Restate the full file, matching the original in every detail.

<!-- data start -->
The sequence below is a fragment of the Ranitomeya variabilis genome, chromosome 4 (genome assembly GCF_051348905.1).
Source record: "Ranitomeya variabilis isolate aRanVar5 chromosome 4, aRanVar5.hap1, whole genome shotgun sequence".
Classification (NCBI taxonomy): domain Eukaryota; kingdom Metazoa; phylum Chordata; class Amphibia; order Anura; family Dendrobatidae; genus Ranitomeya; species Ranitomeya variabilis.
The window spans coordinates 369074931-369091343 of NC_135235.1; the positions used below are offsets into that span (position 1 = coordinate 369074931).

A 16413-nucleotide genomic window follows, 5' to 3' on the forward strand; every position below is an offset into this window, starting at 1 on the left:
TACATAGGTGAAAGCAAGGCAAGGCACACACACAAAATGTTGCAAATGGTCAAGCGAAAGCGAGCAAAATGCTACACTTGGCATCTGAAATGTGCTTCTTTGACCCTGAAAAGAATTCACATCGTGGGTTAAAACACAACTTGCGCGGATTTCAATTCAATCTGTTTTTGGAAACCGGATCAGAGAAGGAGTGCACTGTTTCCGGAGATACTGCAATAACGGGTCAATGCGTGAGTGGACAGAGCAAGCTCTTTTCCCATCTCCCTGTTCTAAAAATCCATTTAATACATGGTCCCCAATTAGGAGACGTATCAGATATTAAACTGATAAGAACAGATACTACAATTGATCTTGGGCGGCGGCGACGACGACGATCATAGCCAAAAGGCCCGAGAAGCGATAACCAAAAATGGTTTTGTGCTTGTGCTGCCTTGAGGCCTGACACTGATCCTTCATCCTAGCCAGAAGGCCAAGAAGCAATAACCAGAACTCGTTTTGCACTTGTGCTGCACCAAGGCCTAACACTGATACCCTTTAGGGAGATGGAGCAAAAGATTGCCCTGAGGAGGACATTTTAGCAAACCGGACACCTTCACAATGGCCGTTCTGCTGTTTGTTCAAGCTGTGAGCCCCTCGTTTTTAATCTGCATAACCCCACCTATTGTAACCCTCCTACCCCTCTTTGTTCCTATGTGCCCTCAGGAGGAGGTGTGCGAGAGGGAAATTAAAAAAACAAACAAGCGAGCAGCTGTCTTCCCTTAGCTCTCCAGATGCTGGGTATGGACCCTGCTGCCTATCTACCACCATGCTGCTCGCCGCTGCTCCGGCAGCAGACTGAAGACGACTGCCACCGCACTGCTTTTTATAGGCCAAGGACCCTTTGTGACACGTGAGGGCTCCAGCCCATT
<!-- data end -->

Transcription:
The sequence below is a fragment of the Ranitomeya variabilis genome, chromosome 4 (genome assembly GCF_051348905.1).
Source record: "Ranitomeya variabilis isolate aRanVar5 chromosome 4, aRanVar5.hap1, whole genome shotgun sequence".
Classification (NCBI taxonomy): domain Eukaryota; kingdom Metazoa; phylum Chordata; class Amphibia; order Anura; family Dendrobatidae; genus Ranitomeya; species Ranitomeya variabilis.
The window spans coordinates 369074931-369091343 of NC_135235.1; the positions used below are offsets into that span (position 1 = coordinate 369074931).

A 16413-nucleotide genomic window follows, 5' to 3' on the forward strand; every position below is an offset into this window, starting at 1 on the left:
TACATAGGTGAAAGCAAGGCAAGGCACACACACAAAATGTTGCAAATGGTCAAGCGAAAGCGAGCAAAATGCTACACTTGGCATCTGAAATGTGCTTCTTTGACCCTGAAAAGAATTCACATCGTGGGTTAAAACACAACTTGCGCGGATTTCAATTCAATCTGTTTTTGGAAACCGGATCAGAGAAGGAGTGCACTGTTTCCGGAGATACTGCAATAACGGGTCAATGCGTGAGTGGACAGAGCAAGCTCTTTTCCCATCTCCCTGTTCTAAAAATCCATTTAATACATGGTCCCCAATTAGGAGACGTATCAGATATTAAACTGATAAGAACAGATACTACAATTGATCTTGGGCGGCGGCGACGACGACGATCATAGCCAAAAGGCCCGAGAAGCGATAACCAAAAATGGTTTTGTGCTTGTGCTGCCTTGAGGCCTGACACTGATCCTTCATCCTAGCCAGAAGGCCAAGAAGCAATAACCAGAACTCGTTTTGCACTTGTGCTGCACCAAGGCCTAACACTGATACCCTTTAGGGAGATGGAGCAAAAGATTGCCCTGAGGAGGACATTTTAGCAAACCGGACACCTTCACAATGGCCGTTCTGCTGTTTGTTCAAGCTGTGAGCCCCTCGTTTTTAATCTGCATAACCCCACCTATTGTAACCCTCCTACCCCTCTTTGTTCCTATGTGCCCTCAGGAGGAGGTGTGCGAGAGGGAAATTAAAAAAACAAACAAGCGAGCAGCTGTCTTCCCTTAGCTCTCCAGATGCTGGGTATGGACCCTGCTGCCTATCTACCACCATGCTGCTCGCCGCTGCTCCGGCAGCAGACTGAAGACGACTGCCACCGCACTGCTTTTTATAGGCCAAGGACCCTTTGTGACACGTGAGGGCTCCAGCCCATT